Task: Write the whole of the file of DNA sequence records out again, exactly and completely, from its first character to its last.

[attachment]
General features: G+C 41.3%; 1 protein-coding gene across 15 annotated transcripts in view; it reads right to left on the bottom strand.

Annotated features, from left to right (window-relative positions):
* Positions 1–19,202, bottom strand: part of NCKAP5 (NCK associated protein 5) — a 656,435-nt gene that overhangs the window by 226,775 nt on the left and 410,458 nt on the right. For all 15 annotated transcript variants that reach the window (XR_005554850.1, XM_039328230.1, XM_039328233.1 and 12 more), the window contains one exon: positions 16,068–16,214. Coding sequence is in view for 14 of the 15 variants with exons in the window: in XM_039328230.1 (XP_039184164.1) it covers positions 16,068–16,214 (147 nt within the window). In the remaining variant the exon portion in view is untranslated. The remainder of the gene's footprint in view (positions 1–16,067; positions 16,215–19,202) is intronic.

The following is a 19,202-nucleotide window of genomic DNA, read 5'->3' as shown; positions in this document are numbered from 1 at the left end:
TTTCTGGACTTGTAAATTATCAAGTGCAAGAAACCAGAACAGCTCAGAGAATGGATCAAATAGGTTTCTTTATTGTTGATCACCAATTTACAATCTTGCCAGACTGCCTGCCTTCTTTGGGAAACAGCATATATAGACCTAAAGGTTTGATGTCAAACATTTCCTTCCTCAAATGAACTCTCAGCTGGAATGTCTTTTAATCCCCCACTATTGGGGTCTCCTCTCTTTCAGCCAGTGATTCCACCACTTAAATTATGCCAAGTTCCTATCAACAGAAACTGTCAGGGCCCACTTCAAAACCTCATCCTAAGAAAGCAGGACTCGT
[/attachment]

General features: G+C 41.3%; 1 protein-coding gene across 15 annotated transcripts in view; it reads right to left on the bottom strand.

Annotated features, from left to right (window-relative positions):
* Positions 1–19,202, bottom strand: part of NCKAP5 (NCK associated protein 5) — a 656,435-nt gene that overhangs the window by 226,775 nt on the left and 410,458 nt on the right. For all 15 annotated transcript variants that reach the window (XR_005554850.1, XM_039328230.1, XM_039328233.1 and 12 more), the window contains one exon: positions 16,068–16,214. Coding sequence is in view for 14 of the 15 variants with exons in the window: in XM_039328230.1 (XP_039184164.1) it covers positions 16,068–16,214 (147 nt within the window). In the remaining variant the exon portion in view is untranslated. The remainder of the gene's footprint in view (positions 1–16,067; positions 16,215–19,202) is intronic.

The following is a 19,202-nucleotide window of genomic DNA, read 5'->3' as shown; positions in this document are numbered from 1 at the left end:
TTTCTGGACTTGTAAATTATCAAGTGCAAGAAACCAGAACAGCTCAGAGAATGGATCAAATAGGTTTCTTTATTGTTGATCACCAATTTACAATCTTGCCAGACTGCCTGCCTTCTTTGGGAAACAGCATATATAGACCTAAAGGTTTGATGTCAAACATTTCCTTCCTCAAATGAACTCTCAGCTGGAATGTCTTTTAATCCCCCACTATTGGGGTCTCCTCTCTTTCAGCCAGTGATTCCACCACTTAAATTATGCCAAGTTCCTATCAACAGAAACTGTCAGGGCCCACTTCAAAACCTCATCCTAAGAAAGCAGGACTCGT